Ed Kanegsberg

November 2020

Stuck At The Edge; The boundary layer

Cleaning requires dislodging a soil and carrying it away from a surface. For this to happen, the cleaning or rinse fluid must energetically access the surface. However, a boundary layer of liquid with reduced flow velocities can impede cleaning. A similar effect occurs in flowing waterways, like a river or […]
September 2019

Soprano or Bass—What Ultrasonic Frequency to Use? Part 2: Being TACTful

As a professional in product cleaning, you probably have encountered the acronym TACT. The letters represent four key facets for effective cleaning, Temperature, Action, Chemistry, and Time. Action is the facet usually associated with ultrasonics. In Part 1, we focused on cleaning action and the relationship to frequency. However, ultrasonic […]
July 2019

Soprano or Bass—What Ultrasonic Frequency to Use? Part 1

You are in charge of improving the cleaning of your company’s product. You think ultrasonic cleaning is needed but need to know which frequency is best. In this two-part article, we will explore aspects of ultrasonic cleaning to make it easier to choose; in some cases, a system with more […]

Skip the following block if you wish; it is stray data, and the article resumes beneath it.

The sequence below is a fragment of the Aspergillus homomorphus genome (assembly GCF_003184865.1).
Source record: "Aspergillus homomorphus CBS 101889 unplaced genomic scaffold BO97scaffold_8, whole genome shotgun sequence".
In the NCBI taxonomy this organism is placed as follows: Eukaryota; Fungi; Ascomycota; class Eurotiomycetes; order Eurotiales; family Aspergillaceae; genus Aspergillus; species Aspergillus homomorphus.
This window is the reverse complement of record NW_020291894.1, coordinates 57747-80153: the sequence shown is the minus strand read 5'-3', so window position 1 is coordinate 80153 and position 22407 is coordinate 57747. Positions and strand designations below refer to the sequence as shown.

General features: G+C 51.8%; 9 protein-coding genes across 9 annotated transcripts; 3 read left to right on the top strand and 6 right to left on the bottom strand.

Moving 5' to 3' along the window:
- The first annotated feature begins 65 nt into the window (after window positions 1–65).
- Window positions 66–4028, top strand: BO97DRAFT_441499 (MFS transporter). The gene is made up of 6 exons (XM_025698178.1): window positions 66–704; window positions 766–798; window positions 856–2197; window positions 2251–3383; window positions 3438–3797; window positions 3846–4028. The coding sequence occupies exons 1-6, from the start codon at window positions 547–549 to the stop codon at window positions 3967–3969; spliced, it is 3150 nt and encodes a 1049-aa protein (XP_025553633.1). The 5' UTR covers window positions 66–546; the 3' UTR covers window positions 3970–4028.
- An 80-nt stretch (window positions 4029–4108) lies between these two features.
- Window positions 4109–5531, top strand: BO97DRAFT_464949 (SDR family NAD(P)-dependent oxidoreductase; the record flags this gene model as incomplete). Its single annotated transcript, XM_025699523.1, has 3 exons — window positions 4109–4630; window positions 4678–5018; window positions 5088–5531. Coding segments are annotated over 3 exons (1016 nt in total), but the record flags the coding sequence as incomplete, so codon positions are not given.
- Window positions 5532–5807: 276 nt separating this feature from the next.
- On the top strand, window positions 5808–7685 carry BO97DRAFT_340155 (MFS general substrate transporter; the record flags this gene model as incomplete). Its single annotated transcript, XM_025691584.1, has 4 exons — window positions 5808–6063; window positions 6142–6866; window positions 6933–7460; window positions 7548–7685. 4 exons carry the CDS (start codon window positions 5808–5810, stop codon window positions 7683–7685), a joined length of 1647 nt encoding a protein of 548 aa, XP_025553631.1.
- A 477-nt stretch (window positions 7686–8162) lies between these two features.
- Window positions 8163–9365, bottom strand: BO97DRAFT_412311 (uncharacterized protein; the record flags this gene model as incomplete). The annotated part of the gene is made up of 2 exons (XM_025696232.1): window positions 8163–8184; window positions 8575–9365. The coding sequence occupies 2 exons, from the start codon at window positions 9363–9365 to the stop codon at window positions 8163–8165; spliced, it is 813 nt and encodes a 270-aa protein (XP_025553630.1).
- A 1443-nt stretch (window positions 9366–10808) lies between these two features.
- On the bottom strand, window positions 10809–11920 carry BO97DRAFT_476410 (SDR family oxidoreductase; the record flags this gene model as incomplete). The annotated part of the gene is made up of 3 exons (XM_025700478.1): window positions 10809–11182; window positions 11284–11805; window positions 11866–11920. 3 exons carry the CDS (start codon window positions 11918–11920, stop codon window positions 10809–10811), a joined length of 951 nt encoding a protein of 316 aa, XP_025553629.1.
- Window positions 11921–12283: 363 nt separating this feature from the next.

October 2014

Solvency —The Physics of Cleaning, Part 11

A cleaning chemistry is effective due to physical and chemical properties.  In the last issue of Clean Source (1), we discussed wetting of surfaces and explained that for a fluid to wet a substrate surface, the surface energy of the substrate needs to be greater than the surface tension of […]
September 2014

Wetting Surfaces—The Physics of Cleaning, Part 10

Summer may be almost over, but there’s still time for a splash in the pool or at the beach. Afterwards, jump into the shower to rinse off the salt, sand or pool chlorine. For the shower to do its job, however, it needs to wet your skin. This brings to […]
April 2014

Defeating Raoul—Azeotropes, The Physics of Cleaning Part 9

Blends have proven useful in improving cleaning efficacy while at the same time reducing concerns of worker exposure, environmental damage or flammability. However, in most situations, the constituents of a blend volatilize or boil at different rates; the blend changes over time. This means that cleaning performance, materials compatibility, and […]
January 2014

EPA Changes Direction—Again

Sometimes, a change of direction is a good thing. The phaseout of HCFC-225 is set for January 1, 2015.  Restrictions will impact manufacturing because either you or someone in your supply chain may use HCFC-225 for critical cleaning. In a move that gives manufacturers just a little relief, the EPA […]